Master Gardener: A List of Good Gifts for the Gardener in Your Life | Lifestyles

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I figured I would release the “Gifts for Gardeners” article a little earlier this year, in case you decided to start your Christmas shopping.

Hope this gives you some ideas for the gardener on your list, or if you are the gardener, things to put on your list. I don’t know of a gardener who doesn’t like receiving gardening-related gifts at any time of the year. Clue, clue.

A gadget recommendation from master gardener Brenda F. is the “BackEZ Back-Saving Tool Handle Attachment”.

I had to look for this one. It’s a plastic handle that you can put on just about any tool with a long handle, like a rake, snow shovel, broom, or hoe.

According to the product description, the offset handle helps you stand taller and reduces flexion by 30%, putting less strain on your body. According to the manufacturer, you can place the BackEZ handle anywhere on the tool handle to make it comfortable for you.

Brenda said it really saves her back and elbow during fall mop chores.

Is your gardener left-handed? If so, you might want to consider buying them a pair of Felco left-handed pruning shears.

They have several left-handed versions of their standard models. Some have a unique twist grip which is said to be more ergonomic and easier to cut.

Felco also manufactures pruning shears for three different hand sizes: small, medium and large. If you visit their website, they have a hand size guide that you can use.

Their website also has a series of YouTube videos on how to clean and maintain your pruning equipment.

However, beware of Felco fakes. Apparently, counterfeit Felco tools are one thing.

A couple of master gardeners, who love to plant fall bulbs, mentioned that they were requesting a “bulb auger” this year.

If you have an electric drill, this is an accessory you can use, basically a very large drill bit. It digs the hole for you, so all you do is put the bulb in the ground.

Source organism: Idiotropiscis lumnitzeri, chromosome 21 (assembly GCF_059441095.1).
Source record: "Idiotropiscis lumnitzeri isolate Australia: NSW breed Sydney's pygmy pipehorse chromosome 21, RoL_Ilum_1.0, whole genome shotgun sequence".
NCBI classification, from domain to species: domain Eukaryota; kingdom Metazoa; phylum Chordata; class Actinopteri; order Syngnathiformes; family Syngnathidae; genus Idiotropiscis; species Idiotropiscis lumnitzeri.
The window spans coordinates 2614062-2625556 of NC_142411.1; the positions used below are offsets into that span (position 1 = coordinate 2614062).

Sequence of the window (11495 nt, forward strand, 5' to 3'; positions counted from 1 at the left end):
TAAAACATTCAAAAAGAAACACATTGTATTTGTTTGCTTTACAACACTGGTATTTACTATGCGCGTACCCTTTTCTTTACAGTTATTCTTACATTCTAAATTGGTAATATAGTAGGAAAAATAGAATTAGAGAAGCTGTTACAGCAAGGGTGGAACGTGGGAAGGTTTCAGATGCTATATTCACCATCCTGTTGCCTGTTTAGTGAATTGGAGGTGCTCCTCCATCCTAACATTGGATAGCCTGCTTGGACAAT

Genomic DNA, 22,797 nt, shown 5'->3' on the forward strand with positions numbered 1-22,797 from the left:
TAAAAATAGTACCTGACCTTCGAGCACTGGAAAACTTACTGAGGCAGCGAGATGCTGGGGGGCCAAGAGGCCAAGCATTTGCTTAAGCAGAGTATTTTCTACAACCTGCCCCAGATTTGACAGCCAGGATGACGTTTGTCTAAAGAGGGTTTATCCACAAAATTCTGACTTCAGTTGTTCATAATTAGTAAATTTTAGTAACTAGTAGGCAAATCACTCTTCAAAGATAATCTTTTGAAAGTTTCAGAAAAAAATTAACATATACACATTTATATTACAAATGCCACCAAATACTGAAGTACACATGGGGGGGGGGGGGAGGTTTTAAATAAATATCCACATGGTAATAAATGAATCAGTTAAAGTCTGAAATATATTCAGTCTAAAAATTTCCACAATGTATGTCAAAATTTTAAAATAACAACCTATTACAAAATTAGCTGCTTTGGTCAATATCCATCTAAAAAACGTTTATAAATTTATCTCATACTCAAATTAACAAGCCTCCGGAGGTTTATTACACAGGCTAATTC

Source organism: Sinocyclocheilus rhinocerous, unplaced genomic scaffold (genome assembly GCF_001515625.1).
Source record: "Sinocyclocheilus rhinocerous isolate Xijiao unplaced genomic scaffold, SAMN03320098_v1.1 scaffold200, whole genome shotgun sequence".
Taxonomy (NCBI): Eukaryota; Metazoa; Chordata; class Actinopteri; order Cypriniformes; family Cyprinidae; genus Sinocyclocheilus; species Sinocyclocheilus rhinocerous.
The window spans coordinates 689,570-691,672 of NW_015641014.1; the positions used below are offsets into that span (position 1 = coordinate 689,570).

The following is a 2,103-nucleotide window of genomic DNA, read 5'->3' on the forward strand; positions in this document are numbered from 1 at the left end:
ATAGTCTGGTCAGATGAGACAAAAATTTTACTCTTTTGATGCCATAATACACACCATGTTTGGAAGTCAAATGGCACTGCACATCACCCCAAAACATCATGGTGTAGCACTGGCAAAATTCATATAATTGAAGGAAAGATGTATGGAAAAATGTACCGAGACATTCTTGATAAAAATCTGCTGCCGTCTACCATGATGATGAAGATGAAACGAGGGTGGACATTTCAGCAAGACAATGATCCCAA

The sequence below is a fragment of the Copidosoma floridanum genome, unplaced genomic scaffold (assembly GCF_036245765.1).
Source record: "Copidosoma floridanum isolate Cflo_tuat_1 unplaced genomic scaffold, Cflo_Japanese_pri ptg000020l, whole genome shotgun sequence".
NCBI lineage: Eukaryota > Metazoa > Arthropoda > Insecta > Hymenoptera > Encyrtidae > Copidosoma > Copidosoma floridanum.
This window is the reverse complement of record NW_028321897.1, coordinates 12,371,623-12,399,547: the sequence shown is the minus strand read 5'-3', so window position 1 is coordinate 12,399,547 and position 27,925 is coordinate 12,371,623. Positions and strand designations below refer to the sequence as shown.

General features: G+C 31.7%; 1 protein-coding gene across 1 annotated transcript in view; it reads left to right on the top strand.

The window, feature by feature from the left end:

They are not recommended for extremely rocky soils. They come in a variety of sizes and hole lengths.

Before you buy, make sure they match your drill and that you have enough drill power. Some brands of electric drills may sell it as an accessory.

If you are planting daffodils or hyacinths, make sure your auger will dig a hole at least 6 inches deep, 8 inches would be better. They are also available in a variety of widths, but for bulb planting, a 2-3 inch auger should be fine.

Another use you might not have thought of, this hole would be just about perfect for planting annuals!

Remember how bad mosquitoes were during the summer? Ugh. You couldn’t go out without being assaulted.

They got into your ears and your eyes. They were just plain boring. It wasn’t even fun to walk around the garden to see what was in bloom.

I finally gave in and ordered two “Mosquito Head Nets”.

There is a large assortment, so you can choose your price range. Some come with a hat – more expensive – most will fit your own hat, or you can wear them without.

The net is also available in a variety of colors – gray, olive, beige, white and black. I’m not sure if there is much of a difference in your ability to see through, but I got the light gray and it was fine.